Karel Holomek: The fundamental problem remaining for social inclusion in the Czech Republic
The Social Inclusion Department at the Office of the Czech Government, otherwise know as the Agency, is preparing many new proposals for the Government as part of the program of the Strategy for the Fight against Social Exclusion until 2020. New measures and proposals are turning up that testify, at the very least, to the fact that all of the programs to date have not encountered results equivalent to the effort expended on them.
Among the external causes for this, the official documents on record mention a demotivating social welfare system, the inefficient use of active employment policy tools, little flexibility in the area of labor law relationships, and primarily various forms of discrimination on the labor market. It is true that this determination in and of itself will represent a certain progress should it be officially recognized.
There is no doubt that this is a useful result of the work of the Agency, who came to these findings through its several years of work in the field and gradually has released reliable testimony about its results which is being accepted in official places - but not, let's admit it, by society as a whole. However, the Government and local administrations have enough background materials available to install programs that could gradually start erasing and ultimately eliminating the deficiencies.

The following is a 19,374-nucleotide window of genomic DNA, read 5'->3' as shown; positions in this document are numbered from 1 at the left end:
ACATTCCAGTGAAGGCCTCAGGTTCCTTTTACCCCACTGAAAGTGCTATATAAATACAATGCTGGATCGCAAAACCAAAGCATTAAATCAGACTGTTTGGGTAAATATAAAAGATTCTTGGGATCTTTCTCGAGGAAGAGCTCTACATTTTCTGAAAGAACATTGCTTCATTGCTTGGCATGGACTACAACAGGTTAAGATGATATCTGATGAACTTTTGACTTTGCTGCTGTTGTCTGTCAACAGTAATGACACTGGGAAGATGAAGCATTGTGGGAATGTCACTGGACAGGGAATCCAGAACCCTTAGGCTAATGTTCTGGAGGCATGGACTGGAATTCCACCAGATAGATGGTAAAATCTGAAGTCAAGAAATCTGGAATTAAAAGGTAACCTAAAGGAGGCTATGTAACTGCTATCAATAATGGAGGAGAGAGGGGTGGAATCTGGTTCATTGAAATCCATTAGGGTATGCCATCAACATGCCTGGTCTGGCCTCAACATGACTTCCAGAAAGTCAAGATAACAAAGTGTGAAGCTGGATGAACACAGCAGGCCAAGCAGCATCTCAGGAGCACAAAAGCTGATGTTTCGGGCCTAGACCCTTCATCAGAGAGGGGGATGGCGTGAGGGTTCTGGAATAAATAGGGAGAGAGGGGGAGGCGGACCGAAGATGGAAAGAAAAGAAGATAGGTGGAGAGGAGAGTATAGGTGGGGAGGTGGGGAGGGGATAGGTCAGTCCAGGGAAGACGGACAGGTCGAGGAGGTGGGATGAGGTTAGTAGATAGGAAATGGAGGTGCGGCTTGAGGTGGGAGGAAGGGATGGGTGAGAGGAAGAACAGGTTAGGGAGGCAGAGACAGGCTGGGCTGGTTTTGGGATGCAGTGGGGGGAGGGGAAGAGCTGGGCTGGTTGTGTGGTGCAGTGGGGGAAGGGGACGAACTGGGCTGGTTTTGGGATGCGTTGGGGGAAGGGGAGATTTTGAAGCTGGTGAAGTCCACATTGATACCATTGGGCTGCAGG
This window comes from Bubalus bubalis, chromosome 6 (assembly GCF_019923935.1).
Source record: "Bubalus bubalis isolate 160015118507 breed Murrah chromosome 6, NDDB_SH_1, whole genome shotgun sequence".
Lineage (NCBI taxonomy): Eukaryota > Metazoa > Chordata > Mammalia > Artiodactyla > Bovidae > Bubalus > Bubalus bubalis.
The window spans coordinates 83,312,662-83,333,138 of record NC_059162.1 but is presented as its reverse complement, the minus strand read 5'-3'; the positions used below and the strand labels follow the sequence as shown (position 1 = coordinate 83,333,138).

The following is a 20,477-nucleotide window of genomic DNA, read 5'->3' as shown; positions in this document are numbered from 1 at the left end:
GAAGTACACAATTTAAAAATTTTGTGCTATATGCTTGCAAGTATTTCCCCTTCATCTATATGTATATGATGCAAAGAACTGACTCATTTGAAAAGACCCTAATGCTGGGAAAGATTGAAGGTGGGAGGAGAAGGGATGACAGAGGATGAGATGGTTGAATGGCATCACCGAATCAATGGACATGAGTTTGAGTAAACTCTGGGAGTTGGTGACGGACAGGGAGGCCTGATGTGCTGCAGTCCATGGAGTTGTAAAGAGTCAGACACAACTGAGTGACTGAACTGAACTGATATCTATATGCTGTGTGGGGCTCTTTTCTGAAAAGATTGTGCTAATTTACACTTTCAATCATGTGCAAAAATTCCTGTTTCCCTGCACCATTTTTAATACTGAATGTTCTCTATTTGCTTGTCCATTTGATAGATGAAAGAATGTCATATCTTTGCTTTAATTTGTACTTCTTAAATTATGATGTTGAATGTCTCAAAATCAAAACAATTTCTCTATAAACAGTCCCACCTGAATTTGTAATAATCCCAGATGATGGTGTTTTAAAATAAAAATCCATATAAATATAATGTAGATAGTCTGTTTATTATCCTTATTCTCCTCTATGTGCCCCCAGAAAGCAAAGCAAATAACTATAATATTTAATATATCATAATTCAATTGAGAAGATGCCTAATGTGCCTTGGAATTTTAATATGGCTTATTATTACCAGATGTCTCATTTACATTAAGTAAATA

I would love to see municipalities involved in these efforts, but as is generally known, this point is not so clear with them. However, the crushing difficulties in social exclusion experienced by a rather large segment of the population (and at least one-third of that segment is comprised of members of the Romani community) will subsequently force even town councils to review and transform their approaches to these solutions if they haven't already done so.
As far as social affairs are concerned, it will be of determinative significance to reduce the overwhelming unemployment among Roma, which can reach as high as 90 % in some places, and to curb the illegal labor performed by Romani work crews during the summer season, which has become all but commonplace. Without subcontracts (as is almost always the case) provided to them by the larger entrepreneurs, this amoral principle in labor law relations could not exist.
Let's review what the Agency is propising, just in that area, that is new. Recently I participated in a debate on a similar issue at the Office of the Government.
Here is a random example: "Introducing zoned mediation of labor", which consists of a system of assigning job applicants into pre-defined levels of labor market employability, which sounds like a somewhat screwy definition. Simply put, this is some sort of classification of applicants that could lead to more efficient direction of job-seekers into more precisely-defined kinds of labor.